So it is with the superhero comic. Indeed, in this case, one might add something more to the mix: Far from choking off the vitality of the comic book, superheroes may be precisely that which has kept the form alive, albeit on a smaller scale than decades ago. Look at the fate of another form of pop entertainment that, along with comics, had a huge following in the 1940s: radio drama. There was no one unique thing that it provided better than any other art form, and it died.
Though McCloud tries to deny it, the serialized superhero comic provides something unique, something that other art forms can't quite match, even when they try to. (Few familiar with both the comic book and film Batman would disagree that the former is more dramatically satisfying.) As one of the publishers in Kavalier and Clay puts it while looking at Kavalier's crazily eye-catching art, "Half bad is maybe better than beauteeful." Such an inexacting but heartfelt standard may be key to superhero comics' unique value and long-lasting appeal: They are attractive and inspire passion because they provide a structurally different kind of aesthetic/storytelling experience than other, more respected storytelling forms.
The sort of non-superhero comics for which McCloud cheerleads do exist, and can be found in most comic shops (and even in many megabookstores). The market has made room for them. It's just that no one seems to want them on the same scale they want Spider-Man or Superman. Despite a solid audience, no huge popular fan base is crying, "Make Mine McCloud!"
The Enduring Superman
Both Michael Chabon and Chris Ware showcase the image of the superhero falling to his death. Are they wishing for the death of the icon that so dominates the form they clearly love? Or are they infusing the superhero with a new power, to move adult readers' hearts and minds? At the very least, Chabon has proven that comic books can inspire what virtually anyone would grant is true art, an imaginative reflection of deep human concerns and experiences.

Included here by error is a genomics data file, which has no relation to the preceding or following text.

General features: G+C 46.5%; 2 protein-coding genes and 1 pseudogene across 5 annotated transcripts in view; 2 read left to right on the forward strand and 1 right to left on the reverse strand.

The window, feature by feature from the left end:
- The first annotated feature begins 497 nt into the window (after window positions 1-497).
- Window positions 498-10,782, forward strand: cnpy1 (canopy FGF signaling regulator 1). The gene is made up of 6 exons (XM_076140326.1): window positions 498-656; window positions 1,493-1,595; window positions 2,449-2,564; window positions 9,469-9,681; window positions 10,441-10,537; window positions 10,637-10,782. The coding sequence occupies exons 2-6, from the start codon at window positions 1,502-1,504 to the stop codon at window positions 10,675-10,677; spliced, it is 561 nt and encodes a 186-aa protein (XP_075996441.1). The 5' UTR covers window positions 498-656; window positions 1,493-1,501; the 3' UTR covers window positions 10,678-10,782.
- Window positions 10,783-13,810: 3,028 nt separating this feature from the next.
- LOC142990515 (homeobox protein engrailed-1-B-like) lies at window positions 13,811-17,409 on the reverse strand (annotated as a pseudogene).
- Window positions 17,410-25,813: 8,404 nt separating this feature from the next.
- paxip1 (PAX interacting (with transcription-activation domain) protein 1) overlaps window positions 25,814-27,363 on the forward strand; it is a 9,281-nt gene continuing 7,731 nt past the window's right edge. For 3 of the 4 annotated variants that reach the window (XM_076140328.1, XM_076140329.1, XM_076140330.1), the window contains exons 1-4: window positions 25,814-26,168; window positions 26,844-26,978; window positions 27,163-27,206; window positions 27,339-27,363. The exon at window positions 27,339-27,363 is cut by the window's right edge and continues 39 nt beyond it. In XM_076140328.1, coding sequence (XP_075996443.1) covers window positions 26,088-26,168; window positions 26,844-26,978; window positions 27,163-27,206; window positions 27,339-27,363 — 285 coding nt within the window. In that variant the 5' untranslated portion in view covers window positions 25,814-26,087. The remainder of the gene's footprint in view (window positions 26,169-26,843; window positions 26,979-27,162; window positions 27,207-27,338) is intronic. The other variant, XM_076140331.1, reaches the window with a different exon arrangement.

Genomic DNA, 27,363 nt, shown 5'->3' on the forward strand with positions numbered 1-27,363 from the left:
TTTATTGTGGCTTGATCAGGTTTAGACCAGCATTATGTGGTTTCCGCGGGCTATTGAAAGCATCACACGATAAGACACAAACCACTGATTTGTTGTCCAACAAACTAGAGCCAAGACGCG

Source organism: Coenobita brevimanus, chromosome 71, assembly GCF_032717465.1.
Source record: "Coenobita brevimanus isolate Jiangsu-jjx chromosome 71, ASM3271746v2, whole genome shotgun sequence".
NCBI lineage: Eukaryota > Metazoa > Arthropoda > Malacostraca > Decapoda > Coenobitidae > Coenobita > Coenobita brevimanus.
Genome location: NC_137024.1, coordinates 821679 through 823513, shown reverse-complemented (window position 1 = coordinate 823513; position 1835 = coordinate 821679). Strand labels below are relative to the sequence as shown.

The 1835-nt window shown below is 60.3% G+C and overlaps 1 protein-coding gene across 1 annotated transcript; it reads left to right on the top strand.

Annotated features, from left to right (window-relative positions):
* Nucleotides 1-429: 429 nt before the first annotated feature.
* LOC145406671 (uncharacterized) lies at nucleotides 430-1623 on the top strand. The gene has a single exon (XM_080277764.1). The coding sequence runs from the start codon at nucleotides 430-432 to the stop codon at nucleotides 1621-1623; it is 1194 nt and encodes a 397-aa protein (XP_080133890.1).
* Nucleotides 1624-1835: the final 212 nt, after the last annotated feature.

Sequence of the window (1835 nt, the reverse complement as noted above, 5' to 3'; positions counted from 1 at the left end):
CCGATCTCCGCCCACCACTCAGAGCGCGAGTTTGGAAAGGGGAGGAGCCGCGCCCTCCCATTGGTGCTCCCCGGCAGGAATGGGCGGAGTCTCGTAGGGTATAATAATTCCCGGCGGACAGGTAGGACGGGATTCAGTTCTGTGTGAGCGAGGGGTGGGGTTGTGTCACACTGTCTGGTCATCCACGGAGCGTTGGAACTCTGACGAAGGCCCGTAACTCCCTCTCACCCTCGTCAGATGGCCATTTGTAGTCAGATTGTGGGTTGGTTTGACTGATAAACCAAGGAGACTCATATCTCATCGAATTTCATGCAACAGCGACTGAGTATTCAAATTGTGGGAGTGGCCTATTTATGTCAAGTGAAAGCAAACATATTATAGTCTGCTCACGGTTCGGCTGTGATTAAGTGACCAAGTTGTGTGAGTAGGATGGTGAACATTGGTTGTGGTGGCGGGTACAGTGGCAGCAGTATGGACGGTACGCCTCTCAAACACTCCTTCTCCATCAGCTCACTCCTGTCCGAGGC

Since its birth, the superhero has been seen as a symbol of America's innocent vitality, of its barely repressed sexual confusion, and of its incipient fascism. It has been the vehicle for sui generis American geniuses such as Jack "King" Kirby and for numerous anonymous hacks. The superhero comic can be incandescently great and grimily idiotic, but even at its worst, it playfully evokes a wonder-inducing sense of fantastic human invention, of a fertile reworking of eternally appealing myths of beings with powers far beyond those of mortal men.
Chabon's novel and other works discussed here show that there is a rich vein of pathos and insight to be mined from the gold first discovered by Siegel and Shuster. As an American icon, the comic book superhero shares some of the legendary values of the nation of its birth—he is brash, energetic, wildly imaginative, unbound by Old World standards of propriety and gentility.
It will probably turn out, to the consternation of McCloud, that comics, even if they are freed from the shackles of superherodom, will remain a niche market, a weird little sub-eddy in the ocean of popular entertainment. As the very necessity of a book called Understanding Comics admits, many perfectly literate adults just can't grasp comics storytelling—they literally don't know how to read them, aren't versed in the grammar. There may be no explosive renaissance ahead for comics; they are unlikely to dominate cultural production the way the novel did in the 19th century or film did in the 20th. But artists like Ware and Clowes will continue to do fascinating work, and their audiences will find it, even if it doesn't conquer all. And the caped shadow of the superhero will doubtless, in various ways, continue hanging over comics for a long time to come.